Muscle Cramps Explained by Science | Muscle Cramp Treatment Options
In a 12-year summary report of marathon medical issues, cramping accounted for 6.1% of medical encounters, with 1.2 cases per 1.000 participants. However, exercise-associated muscle cramps are a problem in other vigorous sports too.
It has long been thought that cramps are resulting from dehydration and electrolyte imbalance. The theory behind it is that the extracellular fluid compartment becomes increasingly contracted due to sweating, leading to a loss of interstitial volume. In addition, excessive sweating can lead to concomitant sodium, calcium, magnesium, chloride, and potassium deficits. Both of these effects are reasoned to lead to mechanical deformation of nerve endings and an increase in surrounding ionic and neurotransmitters concentrations, which leads to hyperexcitable motor nerve terminals and spontaneous discharge.
However, all studies supporting this theory have not shown any cause and effect relations, none of the participants in the supporting studies had cramps despite having either serum or sweat electrolyte losses and why is it that cramps only occur within working muscles then and that stretching can relieve cramps immediately?
Schwellnus et al. (2009) popularized the idea that cramps occur due to an altered reflex control mechanism in response to neuromuscular fatigue. Specifically, muscle overload and fatigue engender an imbalance of the excitatory drive from muscle spindles and the inhibitory drive to the alpha motor neuron, which ultimately produces a localized cramp. This hypothesis has experimental support, as skeletal muscle fatigue has been shown to reduce inhibitory input to alpha motor neurons from the Golgi Tendon Apparatus and to increase excitatory input from the muscle spindles in animal models. It has also been shown that when skeletal muscle contracts in a shortened position, there is depressed signaling from the GTOs, which explains why stretching is the best-known and most effective treatment for acute EAMC.
So what are the risk factors for altered neuromuscular control?
It seems that athletes have different individual cramp threshold frequencies, which is the minimal electrical stimulation required to evoke a cramp.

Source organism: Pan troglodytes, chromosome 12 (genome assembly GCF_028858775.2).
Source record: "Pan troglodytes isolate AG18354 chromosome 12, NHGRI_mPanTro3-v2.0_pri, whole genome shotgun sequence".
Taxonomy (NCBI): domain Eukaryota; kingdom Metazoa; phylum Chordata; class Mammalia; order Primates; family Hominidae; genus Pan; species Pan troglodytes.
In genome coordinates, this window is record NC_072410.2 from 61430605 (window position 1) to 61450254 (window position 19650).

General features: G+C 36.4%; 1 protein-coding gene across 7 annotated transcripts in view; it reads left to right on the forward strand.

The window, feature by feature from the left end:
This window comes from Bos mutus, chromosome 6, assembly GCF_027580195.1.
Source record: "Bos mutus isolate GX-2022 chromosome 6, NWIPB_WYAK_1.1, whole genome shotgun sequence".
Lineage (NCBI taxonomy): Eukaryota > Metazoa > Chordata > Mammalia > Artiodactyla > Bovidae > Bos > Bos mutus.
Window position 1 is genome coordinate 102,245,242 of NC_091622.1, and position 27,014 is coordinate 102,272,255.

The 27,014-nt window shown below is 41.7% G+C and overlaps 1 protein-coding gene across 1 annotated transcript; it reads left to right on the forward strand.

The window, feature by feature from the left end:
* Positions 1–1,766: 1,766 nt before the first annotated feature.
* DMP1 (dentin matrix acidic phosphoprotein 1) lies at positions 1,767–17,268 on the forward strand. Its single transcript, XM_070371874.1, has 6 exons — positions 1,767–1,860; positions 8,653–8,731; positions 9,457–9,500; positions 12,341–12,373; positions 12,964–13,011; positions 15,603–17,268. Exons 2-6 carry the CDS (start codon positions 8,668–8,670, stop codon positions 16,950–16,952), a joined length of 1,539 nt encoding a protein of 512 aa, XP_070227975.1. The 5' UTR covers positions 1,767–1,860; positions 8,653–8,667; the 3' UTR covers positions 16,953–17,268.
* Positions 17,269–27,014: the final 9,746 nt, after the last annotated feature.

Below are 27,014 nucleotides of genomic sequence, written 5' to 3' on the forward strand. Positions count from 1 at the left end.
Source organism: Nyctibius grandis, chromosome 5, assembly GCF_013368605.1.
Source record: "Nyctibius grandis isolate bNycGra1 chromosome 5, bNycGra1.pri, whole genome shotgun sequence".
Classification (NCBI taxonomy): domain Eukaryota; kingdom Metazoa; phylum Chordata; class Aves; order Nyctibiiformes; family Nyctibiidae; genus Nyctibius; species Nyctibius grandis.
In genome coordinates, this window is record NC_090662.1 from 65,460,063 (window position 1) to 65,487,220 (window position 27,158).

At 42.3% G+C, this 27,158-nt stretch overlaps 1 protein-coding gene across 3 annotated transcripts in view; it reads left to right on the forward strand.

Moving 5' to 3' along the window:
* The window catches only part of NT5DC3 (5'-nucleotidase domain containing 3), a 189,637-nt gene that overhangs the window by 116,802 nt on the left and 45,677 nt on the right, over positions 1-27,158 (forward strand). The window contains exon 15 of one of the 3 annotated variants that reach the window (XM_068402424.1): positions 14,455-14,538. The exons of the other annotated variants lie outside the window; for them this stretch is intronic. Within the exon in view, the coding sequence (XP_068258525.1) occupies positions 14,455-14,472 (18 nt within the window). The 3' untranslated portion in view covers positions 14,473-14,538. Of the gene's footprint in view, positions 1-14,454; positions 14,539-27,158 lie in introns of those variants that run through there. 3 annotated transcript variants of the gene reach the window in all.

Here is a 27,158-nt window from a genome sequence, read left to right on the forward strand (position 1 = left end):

Not surprisingly, having a history of exercise-associated cramps seems to be the highest risk factor for future cramps. Although research is equivocal, it seems that a family history of cramping, as well as a specific collagen gene, might be contributing factors. Furthermore, men seem to be more prone to exercise-induced cramps than women, which might be due to a higher ratio of fast-twitch fibers in muscles of locomotion. At last, Schwabe et al. Have proven that higher exercise intensity and duration lead to a higher risk of cramping, and Shang et al. Found that cramp-prone athletes were more likely to have a history of tendon or ligament injury when compared to non-cramping athletes.
So how can we treat and prevent cramps?
Due to the limitations of the electrolyte and hydration theory, salt tablets and magnesium supplementation – although commonly used – lack evidence. The use of quinine has been shown to reduce the incidence of nocturnal and idiopathic cramps but is no longer allowed in the United States as it can lead to a decreased blood platelet level.
Nelson et al. (2016) report several promising strategies for exercise-associated muscle cramps, although high-quality trials yet have to prove their efficiency:
- Re-education of agonistic muscles like the gluteus maximus in cramp-prone hamstrings (Wagnet et al. 2010)
- Kinesio Taping and Compression Garments are proposed to create convolutions in the skin, which engenders an increase in local blood flow and reduced pressure on mechanoreceptors (Marban et al. 2011)
- Massage Therapy has been shown to alter neural excitability (Behm et al. 2013)
- Hyperventilation prevents respiratory acidosis as a contributing factor to muscle cramping (Murphy et al. 2011)
- Pickle juice of around 1ml/kg body weight which contains high concentrations of salt along with acetic acid, is thought to trigger a reflex that increases inhibitory neurotransmitter activity in cramping muscles (Miller et al. 2010)
At last, it appears that stretching is the most effective treatment in relieving acute fatigue-induced muscular cramping, as it is believed to increase tension in the Golgi tendon organ, resulting in an increased afferent reflex inhibition to the alpha motor neuron.
Feel free to experiment with several of those options…and let us know what helped you!
Schwabe K, Schwellnus MP, Derman W, Swanevelder S, Jordaan E. Less experience and running pace are potential risk factors for medical complications during a 56 km road running race: a prospective study in 26 354 race starters—SAFER study II. British journal of sports medicine. 2014 Jun 1;48(11):905-11.
Wagner T, Behnia N, Ancheta WK, Shen R, Farrokhi S, Powers CM. Strengthening and neuromuscular reeducation of the gluteus maximus in a triathlete with exercise-associated cramping of the hamstrings. journal of orthopaedic & sports physical therapy. 2010 Feb;40(2):112-9.
Miller KC, Mack GW, Knight KL, Hopkins JT, Draper DO, Fields PJ, Hunter I. Reflex inhibition of electrically induced muscle cramps in hypohydrated humans. Med Sci Sports Exerc. 2010 May 1;42(5):953-61.
Behm DG, Peach A, Maddigan M, Aboodarda SJ, DiSanto MC, Button DC, Maffiuletti NA. Massage and stretching reduce spinal reflex excitability without affecting twitch contractile properties. Journal of Electromyography and Kinesiology. 2013 Oct 1;23(5):1215-21.
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